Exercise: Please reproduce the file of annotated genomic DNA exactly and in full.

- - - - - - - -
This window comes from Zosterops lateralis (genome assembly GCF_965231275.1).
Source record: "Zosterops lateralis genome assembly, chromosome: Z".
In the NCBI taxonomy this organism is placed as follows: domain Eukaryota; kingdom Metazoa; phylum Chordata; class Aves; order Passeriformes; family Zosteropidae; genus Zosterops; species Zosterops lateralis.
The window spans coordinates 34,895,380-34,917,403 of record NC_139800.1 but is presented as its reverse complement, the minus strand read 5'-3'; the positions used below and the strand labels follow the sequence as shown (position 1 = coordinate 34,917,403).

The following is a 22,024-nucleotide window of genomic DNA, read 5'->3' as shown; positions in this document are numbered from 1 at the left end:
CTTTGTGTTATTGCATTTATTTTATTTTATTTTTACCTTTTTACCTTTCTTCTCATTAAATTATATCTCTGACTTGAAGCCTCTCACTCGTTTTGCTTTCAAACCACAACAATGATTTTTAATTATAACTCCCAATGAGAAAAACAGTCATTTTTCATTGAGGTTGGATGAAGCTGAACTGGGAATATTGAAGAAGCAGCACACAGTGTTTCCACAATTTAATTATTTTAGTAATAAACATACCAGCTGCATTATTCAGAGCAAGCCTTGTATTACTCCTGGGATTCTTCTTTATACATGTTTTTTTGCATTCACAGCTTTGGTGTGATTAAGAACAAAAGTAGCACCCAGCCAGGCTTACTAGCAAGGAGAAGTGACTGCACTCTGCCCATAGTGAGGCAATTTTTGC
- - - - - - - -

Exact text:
This window comes from Zosterops lateralis (genome assembly GCF_965231275.1).
Source record: "Zosterops lateralis genome assembly, chromosome: Z".
In the NCBI taxonomy this organism is placed as follows: domain Eukaryota; kingdom Metazoa; phylum Chordata; class Aves; order Passeriformes; family Zosteropidae; genus Zosterops; species Zosterops lateralis.
The window spans coordinates 34,895,380-34,917,403 of record NC_139800.1 but is presented as its reverse complement, the minus strand read 5'-3'; the positions used below and the strand labels follow the sequence as shown (position 1 = coordinate 34,917,403).

The following is a 22,024-nucleotide window of genomic DNA, read 5'->3' as shown; positions in this document are numbered from 1 at the left end:
CTTTGTGTTATTGCATTTATTTTATTTTATTTTTACCTTTTTACCTTTCTTCTCATTAAATTATATCTCTGACTTGAAGCCTCTCACTCGTTTTGCTTTCAAACCACAACAATGATTTTTAATTATAACTCCCAATGAGAAAAACAGTCATTTTTCATTGAGGTTGGATGAAGCTGAACTGGGAATATTGAAGAAGCAGCACACAGTGTTTCCACAATTTAATTATTTTAGTAATAAACATACCAGCTGCATTATTCAGAGCAAGCCTTGTATTACTCCTGGGATTCTTCTTTATACATGTTTTTTTGCATTCACAGCTTTGGTGTGATTAAGAACAAAAGTAGCACCCAGCCAGGCTTACTAGCAAGGAGAAGTGACTGCACTCTGCCCATAGTGAGGCAATTTTTGC